Family Squabbles and Trade Unionism
by Tony Kushner
directed by Michael Boyd
Tony Kushner's first play at the Hampstead Theatre since Slavs! is a cacophony of ideas with several dramatic high points, but the action is spread too thinly over three and a half hours with two intervals. This was too much for several people sitting near me who made it through the first two parts but did not return to their seats after the second interval. They missed out because the ending brings closure of a sort (but in no way final) to a play whose great themes - politics, human idealism and failure, family squabbles - can never be neatly resolved.
It's important to judge Michael Boyd's impressive production with fine acting separately from Kushner's play, repeatedly revised since it was first performed in 2009 in Minneapolis's Guthrie Theater. It should be edited some more, ideally down to a couple of hours. There are many moments of genius and some great lines ("it's complicated. Google it" is Kushner at his pithy, satirical best, for example, and wittily encapsulates his subject matter's complexity). The most thrilling scenes of what one might call 'pure Kushner' are when the characters all scream at each other in several different arguments simultaneously, and occasionally lash out. I'd imagine that clashes between Trump and Clinton supporters at a Donald Trump rally would not be a million miles away from these depressingly entertaining spectacles.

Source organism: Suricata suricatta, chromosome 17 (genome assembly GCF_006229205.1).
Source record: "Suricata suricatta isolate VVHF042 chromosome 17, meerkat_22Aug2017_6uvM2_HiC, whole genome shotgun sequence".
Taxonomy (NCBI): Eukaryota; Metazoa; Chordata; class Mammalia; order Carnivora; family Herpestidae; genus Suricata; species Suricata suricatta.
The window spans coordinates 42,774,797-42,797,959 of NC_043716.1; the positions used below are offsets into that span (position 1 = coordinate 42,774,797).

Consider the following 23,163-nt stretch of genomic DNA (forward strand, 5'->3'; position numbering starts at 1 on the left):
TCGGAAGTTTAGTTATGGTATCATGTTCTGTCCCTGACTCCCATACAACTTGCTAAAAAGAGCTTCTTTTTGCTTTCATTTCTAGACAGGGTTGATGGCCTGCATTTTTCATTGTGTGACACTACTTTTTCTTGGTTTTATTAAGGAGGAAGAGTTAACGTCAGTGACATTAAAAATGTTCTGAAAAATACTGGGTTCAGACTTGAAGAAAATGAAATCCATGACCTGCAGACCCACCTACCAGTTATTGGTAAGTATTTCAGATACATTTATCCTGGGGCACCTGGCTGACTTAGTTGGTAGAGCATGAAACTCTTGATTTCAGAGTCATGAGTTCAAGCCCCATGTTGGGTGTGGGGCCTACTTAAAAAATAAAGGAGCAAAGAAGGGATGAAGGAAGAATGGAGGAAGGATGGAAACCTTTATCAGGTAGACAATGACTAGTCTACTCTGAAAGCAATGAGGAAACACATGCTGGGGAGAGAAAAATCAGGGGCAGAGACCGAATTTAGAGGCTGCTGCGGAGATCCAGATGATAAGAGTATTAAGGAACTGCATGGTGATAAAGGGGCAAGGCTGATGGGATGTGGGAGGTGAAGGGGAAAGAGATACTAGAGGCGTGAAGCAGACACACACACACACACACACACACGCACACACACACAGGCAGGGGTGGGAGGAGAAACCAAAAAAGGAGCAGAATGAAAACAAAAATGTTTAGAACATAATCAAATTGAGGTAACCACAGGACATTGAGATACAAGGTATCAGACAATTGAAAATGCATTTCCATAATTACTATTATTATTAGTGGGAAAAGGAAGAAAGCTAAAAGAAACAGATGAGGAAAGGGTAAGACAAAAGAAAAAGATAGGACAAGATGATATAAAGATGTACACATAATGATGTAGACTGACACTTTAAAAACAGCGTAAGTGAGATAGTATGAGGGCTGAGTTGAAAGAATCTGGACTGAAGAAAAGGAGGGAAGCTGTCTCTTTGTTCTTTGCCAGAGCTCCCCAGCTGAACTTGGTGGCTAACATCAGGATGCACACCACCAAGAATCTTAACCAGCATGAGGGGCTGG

David Calder is excellent as the central, plot-driving Gus Marcantonio, a manipulative, cantankerous, vulnerable Italian American patriarch and retired Brooklyn waterfront longshoreman with a militant past. He's the cousin of a historical figure, Vito Marcantonio, a Communist-sympathising Member of the House of Representatives in the mid-20th century. Tom Piper's fairly generic bare grey, three-storied set with stairs zigzagging from the ground floor is good quality and serves the drama well. But it could be made to look more like a brownstone townhouse in Brooklyn, where Gus's two sons, daughter and sister have gathered to discuss his suicide attempt. He believes that the world has gone to the dogs and is planning another bid to top himself. The trade unionism he spent so long fighting for has long died a death, but his motivations for wanting to take his own life are, like so much else in this play, not that simple.
Gus's house is worth $4 million, and he tells his kids he wants to sell it and depart so they can enjoy their inheritance. Admirable selflessness, but a smokescreen. Each of his children has their own personal problems and it's clear money won't provide the simple solution. Tamsin Greig gives a great performance as Empty (Maria Teresa = MT = Empty), the most likeable of the feisty siblings. Recently separated from husband Adam (Daniel Flynn), she's desperate for a baby and, as a lawyer, presents Gus with the most logically and emotionally compelling arguments not to kill himself. Her brother Pill (Pierluigi = P.L. = Pill), meanwhile, is experiencing traumas of his own in relation to his twenty-six year union with Paul (Rhashan Stone) and his expensive liaison with hustler Eli (Luke Newberry). Richard Clothier does exceptionally well as he stepped in to play Pill at the last minute following Matt McGrath pulling out for personal reasons. Lex Shrapnel as the hot-headed other son, V, and Sara Kestelman as Gus's world-weary sister also stand out.
Each of these individual dramas would have made an interesting play in their own right. iHo's long full name derives from George Bernard Shaw's The Intelligent Woman's Guide to Capitalism and Socialism and also Mary Baker Eddy's late nineteenth century lengthy tome on Christian Science, Science and Health with Key to the Scriptures. As an evening's entertainment, the human stories in iHo are captivating; the ideas - though inseparable - are a little dry.
photos | ©Manuel Harlan